Skeptophilia (skep-to-fil-i-a) (n.) - the love of logical thought, skepticism, and thinking critically. Being an exploration of the applications of skeptical thinking to the world at large, with periodic excursions into linguistics, music, politics, cryptozoology, and why people keep seeing the face of Jesus on grilled cheese sandwiches.

Wednesday, December 14, 2011

Invasion of the star jelly

Skeptics and rationalists hear the accusation rather frequently that their assumption that everything has a rational explanation is as much a faith as any religion is.  Our conviction that all allegations of paranormal phenomena -- aliens, precognition, ghosts, witchcraft, and so on -- are probably bunk is based on an assumption about how the world works, and because it is an assumption, it is by definition an irrationally held unprovable assertion.

Take the case of Star Jelly.  The Lake District, in northern England, just had a bout of Star Jelly a few weeks ago, following a wind and rain storm.  What is it, you might ask?  Not something, I hasten to state, that you'd want to use to accompany your peanut butter sandwich.  Star Jelly is a whitish, gelatinous substance, sometimes found in great globs, out in the woods and hillsides -- usually discovered in the early morning, as if it had appeared suddenly at night.  It was first recorded in the 14th century, and has since shown up hundreds of times -- most famously as a two-meter wide disk that showed up near Philadelphia in 1950, inspiring the movie The Blob.  (You can read an article about Star Jelly, and see some photographs, here.)

What is it, though?  This is where it gets interesting.  Because apparently scientists have not been able to come up with a definitive answer.  The two most common answers -- that it is a mucusy material made by slime molds, or by a species of cyanobacteria called Nostoc -- are unproven.  Analysis of bits of Star Jelly have failed to show any traces of DNA, which you would expect to find if either of the above explanations are true.  Then the woo-woos get involved.  Star Jelly is, they say, one of the following:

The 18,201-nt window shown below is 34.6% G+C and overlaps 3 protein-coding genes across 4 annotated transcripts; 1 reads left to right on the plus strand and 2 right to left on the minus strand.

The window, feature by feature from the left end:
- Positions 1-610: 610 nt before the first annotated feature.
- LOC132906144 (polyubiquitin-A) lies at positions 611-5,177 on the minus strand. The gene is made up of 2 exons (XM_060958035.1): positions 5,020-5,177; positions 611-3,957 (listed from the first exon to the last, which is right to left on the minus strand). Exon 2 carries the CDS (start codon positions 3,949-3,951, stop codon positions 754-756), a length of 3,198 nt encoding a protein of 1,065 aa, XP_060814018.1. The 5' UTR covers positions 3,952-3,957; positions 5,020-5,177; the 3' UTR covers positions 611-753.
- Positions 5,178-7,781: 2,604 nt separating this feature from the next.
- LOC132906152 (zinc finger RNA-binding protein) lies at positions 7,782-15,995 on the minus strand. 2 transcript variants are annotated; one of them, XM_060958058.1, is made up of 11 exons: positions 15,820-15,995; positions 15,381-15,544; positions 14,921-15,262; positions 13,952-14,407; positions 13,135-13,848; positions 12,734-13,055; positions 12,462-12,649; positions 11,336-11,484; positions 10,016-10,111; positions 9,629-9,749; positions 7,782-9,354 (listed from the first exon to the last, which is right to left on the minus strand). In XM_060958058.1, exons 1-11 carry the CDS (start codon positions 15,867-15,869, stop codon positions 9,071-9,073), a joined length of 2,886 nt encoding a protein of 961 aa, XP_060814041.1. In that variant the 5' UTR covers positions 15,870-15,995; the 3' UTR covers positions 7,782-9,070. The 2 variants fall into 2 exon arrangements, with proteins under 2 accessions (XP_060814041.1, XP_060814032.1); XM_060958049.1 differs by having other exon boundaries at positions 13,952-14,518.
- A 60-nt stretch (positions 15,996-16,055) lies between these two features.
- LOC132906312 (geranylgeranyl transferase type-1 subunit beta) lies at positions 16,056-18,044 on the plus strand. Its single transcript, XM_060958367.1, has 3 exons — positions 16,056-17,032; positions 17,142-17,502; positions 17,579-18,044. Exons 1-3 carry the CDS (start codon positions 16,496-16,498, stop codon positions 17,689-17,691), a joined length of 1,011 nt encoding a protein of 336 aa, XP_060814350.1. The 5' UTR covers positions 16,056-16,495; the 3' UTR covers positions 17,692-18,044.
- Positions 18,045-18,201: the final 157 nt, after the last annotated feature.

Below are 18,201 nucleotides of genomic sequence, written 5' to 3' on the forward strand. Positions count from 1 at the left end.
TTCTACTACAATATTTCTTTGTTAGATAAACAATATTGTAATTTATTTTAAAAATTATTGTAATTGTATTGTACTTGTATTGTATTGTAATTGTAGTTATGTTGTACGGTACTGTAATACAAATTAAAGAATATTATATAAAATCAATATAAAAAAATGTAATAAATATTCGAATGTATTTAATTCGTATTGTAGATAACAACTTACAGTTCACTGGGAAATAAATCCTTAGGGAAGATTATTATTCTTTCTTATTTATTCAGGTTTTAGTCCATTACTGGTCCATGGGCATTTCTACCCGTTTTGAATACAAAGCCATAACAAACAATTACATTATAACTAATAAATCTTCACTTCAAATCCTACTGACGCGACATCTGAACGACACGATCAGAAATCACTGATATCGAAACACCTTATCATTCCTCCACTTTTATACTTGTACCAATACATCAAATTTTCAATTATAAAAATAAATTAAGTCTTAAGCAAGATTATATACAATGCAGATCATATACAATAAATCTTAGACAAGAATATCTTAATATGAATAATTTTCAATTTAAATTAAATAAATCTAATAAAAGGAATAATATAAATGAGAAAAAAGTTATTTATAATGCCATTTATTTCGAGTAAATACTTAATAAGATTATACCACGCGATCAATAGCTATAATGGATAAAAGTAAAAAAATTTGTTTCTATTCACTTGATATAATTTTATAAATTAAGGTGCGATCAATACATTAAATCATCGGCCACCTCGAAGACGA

• a substance from outer space that falls to Earth during meteor showers.
  • an extraterrestrial life form.
  • the residue left behind when an alien probe self-destructs.
  • ectoplasm.
  • a toxic waste from top-secret government research programs.
  • alien semen.
None of those explanations appeal to me, frankly, especially the last one.  You'd think that if aliens spent all of this time and effort to get to Earth, they'd have better things to do once they got here than to masturbate outside during a rainstorm in the Lake District.

I'm the first to admit, however, that the scientific explanations that have been proffered thus far haven't really knocked my socks off.  But nonetheless, I'm still convinced that there has to be a reasonable explanation for the appearance of the mysterious substance.  Why is that?

A study published in 2008 in the neurology journal Cortex made the interesting claim that rationalism and a belief in the paranormal both arose from an underlying brain structure issue -- specifically, that belief in paranormal explanations was correlated with a high degree of cerebral asymmetry.  People who held paranormal beliefs, said lead researcher G√ľnter Schulter, had undergone "perturbations in fetal development" that led to differences in the way the cerebrum was wired.  A study the following year at the University of Toronto showed that the religious and non-religious also showed a difference in brain activity, particularly in the region called the anterior cingulate cortex, a part of the brain adapted for coping with anxiety.